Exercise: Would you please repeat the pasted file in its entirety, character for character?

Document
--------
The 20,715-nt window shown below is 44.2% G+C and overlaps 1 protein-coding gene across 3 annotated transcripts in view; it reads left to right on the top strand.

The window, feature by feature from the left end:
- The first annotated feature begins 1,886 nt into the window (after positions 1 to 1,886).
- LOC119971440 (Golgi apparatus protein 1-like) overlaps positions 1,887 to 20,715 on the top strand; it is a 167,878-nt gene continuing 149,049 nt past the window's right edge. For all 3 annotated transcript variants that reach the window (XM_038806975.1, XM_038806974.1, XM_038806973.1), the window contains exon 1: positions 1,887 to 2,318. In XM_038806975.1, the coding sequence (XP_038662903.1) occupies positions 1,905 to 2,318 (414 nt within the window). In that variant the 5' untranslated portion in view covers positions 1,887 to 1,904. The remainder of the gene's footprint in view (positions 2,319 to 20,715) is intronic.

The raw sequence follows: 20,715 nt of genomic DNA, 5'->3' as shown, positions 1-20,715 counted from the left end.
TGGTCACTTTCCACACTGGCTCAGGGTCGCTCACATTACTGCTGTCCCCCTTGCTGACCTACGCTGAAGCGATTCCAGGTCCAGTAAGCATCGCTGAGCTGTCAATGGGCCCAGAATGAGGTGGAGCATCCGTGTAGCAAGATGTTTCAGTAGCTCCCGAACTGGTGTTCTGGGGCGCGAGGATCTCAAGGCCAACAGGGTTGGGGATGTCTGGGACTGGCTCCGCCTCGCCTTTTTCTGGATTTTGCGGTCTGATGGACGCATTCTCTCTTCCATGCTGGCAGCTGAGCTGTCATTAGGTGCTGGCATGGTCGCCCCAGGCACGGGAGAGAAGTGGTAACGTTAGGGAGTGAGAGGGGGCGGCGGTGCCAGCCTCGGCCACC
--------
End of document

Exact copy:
The 20,715-nt window shown below is 44.2% G+C and overlaps 1 protein-coding gene across 3 annotated transcripts in view; it reads left to right on the top strand.

The window, feature by feature from the left end:
- The first annotated feature begins 1,886 nt into the window (after positions 1 to 1,886).
- LOC119971440 (Golgi apparatus protein 1-like) overlaps positions 1,887 to 20,715 on the top strand; it is a 167,878-nt gene continuing 149,049 nt past the window's right edge. For all 3 annotated transcript variants that reach the window (XM_038806975.1, XM_038806974.1, XM_038806973.1), the window contains exon 1: positions 1,887 to 2,318. In XM_038806975.1, the coding sequence (XP_038662903.1) occupies positions 1,905 to 2,318 (414 nt within the window). In that variant the 5' untranslated portion in view covers positions 1,887 to 1,904. The remainder of the gene's footprint in view (positions 2,319 to 20,715) is intronic.

The raw sequence follows: 20,715 nt of genomic DNA, 5'->3' as shown, positions 1-20,715 counted from the left end.
TGGTCACTTTCCACACTGGCTCAGGGTCGCTCACATTACTGCTGTCCCCCTTGCTGACCTACGCTGAAGCGATTCCAGGTCCAGTAAGCATCGCTGAGCTGTCAATGGGCCCAGAATGAGGTGGAGCATCCGTGTAGCAAGATGTTTCAGTAGCTCCCGAACTGGTGTTCTGGGGCGCGAGGATCTCAAGGCCAACAGGGTTGGGGATGTCTGGGACTGGCTCCGCCTCGCCTTTTTCTGGATTTTGCGGTCTGATGGACGCATTCTCTCTTCCATGCTGGCAGCTGAGCTGTCATTAGGTGCTGGCATGGTCGCCCCAGGCACGGGAGAGAAGTGGTAACGTTAGGGAGTGAGAGGGGGCGGCGGTGCCAGCCTCGGCCACC